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Publication numberUS7169945 B2
Publication typeGrant
Application numberUS 10/724,300
Publication dateJan 30, 2007
Filing dateNov 26, 2003
Priority dateNov 26, 2002
Fee statusPaid
Also published asUS20040110970
Publication number10724300, 724300, US 7169945 B2, US 7169945B2, US-B2-7169945, US7169945 B2, US7169945B2
InventorsThomas Haas, Willi Hofen, Wolfgang Wöll, Claudia Brasse, Guido Stochniol, Norbert Ullrich
Original AssigneeDegussa Ag, Uhde Gmbh
Export CitationBiBTeX, EndNote, RefMan
External Links: USPTO, USPTO Assignment, Espacenet
Process for the epoxidation of olefins
US 7169945 B2
Abstract
A process for the catalytic epoxidation of olefins in the presence of a titanium containing zeolite catalyst and a polar solvent whereby the deactivation of the catalyst upon recycling of the solvent has been considerably reduced. In the process one or more nitrogen containing compounds are introduced at some stage, a solvent stream is recovered, treated to contain less than 50 wppm nitrogen in the form of organic nitrogen compounds and at least a part of it is recycled to the epoxidation step. Also disclosed is a process for the catalytic epoxidation of propene which integrates the treatment and recycle of the solvent into the workup of the reaction mixture.
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Claims(52)
1. Process for the catalytic epoxidation of olefins, comprising the steps of: (i) reacting an olefin with hydrogen peroxide in an epoxidation reaction in the presence of a titanium containing zeolite catalyst and a polar solvent to form a reaction product, (ii) recovering a stream comprising the polar solvent from the reaction product of step (i), (iii) treating the stream recovered in step (ii) to contain less than 50 wppm nitrogen in the form of organic nitrogen compounds to obtain a treated stream and (iv) recycling at least part of the treated stream of step (iii) to the epoxidation reaction step (i), wherein one or more nitrogen containing compounds are introduced at some stage of the process.
2. The process of claim 1, wherein the treated stream recycled in step (iv) contains less than 10 wppm nitrogen in the form of organic nitrogen compounds.
3. The process of claim 1, wherein the polar solvent is an alcohol.
4. The process of claim 3, wherein the alcohol is methanol.
5. The process of claim 1, wherein the olefin is propene.
6. The process of claim 1, wherein the titanium containing zeolite catalyst is a titanium silicalite with MFI or MEL structure.
7. The process of claim 1, wherein the epoxidation reaction of step (i) is conducted in the presence of 100 to 3000 ppm ammonia based on the weight of hydrogen peroxide.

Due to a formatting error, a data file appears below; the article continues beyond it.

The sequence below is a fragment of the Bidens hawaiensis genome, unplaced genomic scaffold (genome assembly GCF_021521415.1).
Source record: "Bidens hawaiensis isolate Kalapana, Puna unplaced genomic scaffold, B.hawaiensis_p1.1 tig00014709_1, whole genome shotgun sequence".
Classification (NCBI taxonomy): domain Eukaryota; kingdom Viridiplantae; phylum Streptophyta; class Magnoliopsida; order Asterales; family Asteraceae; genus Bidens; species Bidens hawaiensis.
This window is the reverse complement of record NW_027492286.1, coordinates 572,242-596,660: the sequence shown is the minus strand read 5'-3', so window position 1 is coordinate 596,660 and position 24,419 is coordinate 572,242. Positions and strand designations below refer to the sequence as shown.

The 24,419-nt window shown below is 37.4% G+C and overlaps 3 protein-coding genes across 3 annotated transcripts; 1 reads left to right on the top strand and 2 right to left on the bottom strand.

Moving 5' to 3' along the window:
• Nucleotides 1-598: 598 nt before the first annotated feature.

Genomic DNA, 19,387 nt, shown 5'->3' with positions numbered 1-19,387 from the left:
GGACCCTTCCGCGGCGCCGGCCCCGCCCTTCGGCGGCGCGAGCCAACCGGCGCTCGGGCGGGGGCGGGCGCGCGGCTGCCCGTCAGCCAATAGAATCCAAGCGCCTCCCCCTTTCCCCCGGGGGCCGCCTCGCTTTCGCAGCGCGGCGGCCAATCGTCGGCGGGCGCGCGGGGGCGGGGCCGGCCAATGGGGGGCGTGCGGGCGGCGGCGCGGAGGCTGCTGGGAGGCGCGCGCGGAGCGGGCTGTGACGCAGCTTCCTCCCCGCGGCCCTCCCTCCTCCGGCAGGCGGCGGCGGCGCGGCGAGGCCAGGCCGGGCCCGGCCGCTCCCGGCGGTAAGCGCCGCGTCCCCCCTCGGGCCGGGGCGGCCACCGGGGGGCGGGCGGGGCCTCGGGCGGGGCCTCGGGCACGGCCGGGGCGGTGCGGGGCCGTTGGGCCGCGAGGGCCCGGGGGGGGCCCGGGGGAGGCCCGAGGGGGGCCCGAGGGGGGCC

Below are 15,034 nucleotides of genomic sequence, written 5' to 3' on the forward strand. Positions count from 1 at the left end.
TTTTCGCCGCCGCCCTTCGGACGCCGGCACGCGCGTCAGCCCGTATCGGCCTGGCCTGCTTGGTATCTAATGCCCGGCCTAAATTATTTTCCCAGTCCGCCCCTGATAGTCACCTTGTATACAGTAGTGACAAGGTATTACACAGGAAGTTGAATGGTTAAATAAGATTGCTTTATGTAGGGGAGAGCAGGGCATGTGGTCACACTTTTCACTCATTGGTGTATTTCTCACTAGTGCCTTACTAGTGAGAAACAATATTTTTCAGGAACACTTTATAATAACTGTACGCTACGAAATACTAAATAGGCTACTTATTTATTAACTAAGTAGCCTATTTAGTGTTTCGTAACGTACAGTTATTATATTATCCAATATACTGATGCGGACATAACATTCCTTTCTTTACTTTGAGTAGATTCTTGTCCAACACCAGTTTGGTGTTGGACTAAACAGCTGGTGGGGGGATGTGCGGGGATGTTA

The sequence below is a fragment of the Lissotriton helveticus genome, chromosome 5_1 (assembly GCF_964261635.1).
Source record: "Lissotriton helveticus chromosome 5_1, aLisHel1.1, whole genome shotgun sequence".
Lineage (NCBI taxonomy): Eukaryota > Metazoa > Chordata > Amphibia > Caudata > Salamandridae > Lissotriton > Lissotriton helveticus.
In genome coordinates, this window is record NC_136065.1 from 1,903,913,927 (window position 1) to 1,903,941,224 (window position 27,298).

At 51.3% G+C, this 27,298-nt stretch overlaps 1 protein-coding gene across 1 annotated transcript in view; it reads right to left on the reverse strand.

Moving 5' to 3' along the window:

8. The process of claim 7, wherein the epoxidation reaction is conducted in the presence of 300 to 2000 ppm ammonia based on the weight of hydrogen peroxide.
9. The process of claim 1, wherein the stream in step (iii) is treated with an acid treatment.
10. The process of claim 9, wherein the acid treatment comprises:
a) adding an acid to the stream recovered in step (ii);
b) subjecting the reaction product of step a) to distillation and
c) withdrawing a distillate comprising the polar solvent and containing less than 50 wppm nitrogen in the form of organic nitrogen compounds.
11. The process of claim 10, wherein the acid is a mineral acid.
12. The process of claim 11, wherein the mineral acid is selected from the group consisting of sulfuric acid and phosphoric acid.
13. The process of claim 10, wherein the acid is a carboxylic acid.
14. The process of claim 13, wherein the carboxylic acid is acetic acid.
15. The process of claim 9, wherein the acid treatment comprises:
a) subjecting the stream recovered in step (ii) to a continuously operated distillation;
b) feeding a stream comprising an acid at a point above a feed point of the stream recovered in step (ii) and
c) withdrawing a product stream comprising the polar solvent and containing less than 50 wppm nitrogen in the form of organic nitrogen compounds at a point above a feed point of the acid comprising stream.
16. The process of claim 15, wherein the acid is a mineral acid.
17. The process of claim 16, wherein the mineral acid is selected from the group consisting of sulfuric acid and phosphoric acid.
18. The process of claim 15, wherein the acid is a carboxylic acid.
19. The process of claim 18, wherein the carboxylic acid is acetic acid.
20. The process of claim 9, wherein the acid treatment comprises treating the stream recovered in step (ii) with an acidic ion exchanger in its protonated form.
21. The process of claim 20, wherein the stream recovered in step (ii) is passed through a fixed bed containing the acidic ion exchanger.
22. The process of claim 20, wherein the acidic ion exchanger is a strongly acidic ion exchanger.
23. The process of claim 22, wherein the strongly acidic ion exchanger contains SO3H groups.
24. The process of claim 20, wherein the acidic ion exchanger is a weakly acidic ion exchanger.
25. The process of claim 24, wherein the weakly acidic ion exchanger contains COOH groups.
26. The process of claim 1, wherein the nitrogen containing compound is present in step (i) by being contained in at least one of the olefins, hydrogen peroxide, and polar solvent.
27. The process of claim 1, wherein the nitrogen containing compound is added to the epoxidation reaction.
28. The process of claim 1, wherein the nitrogen containing compound is added in step (ii).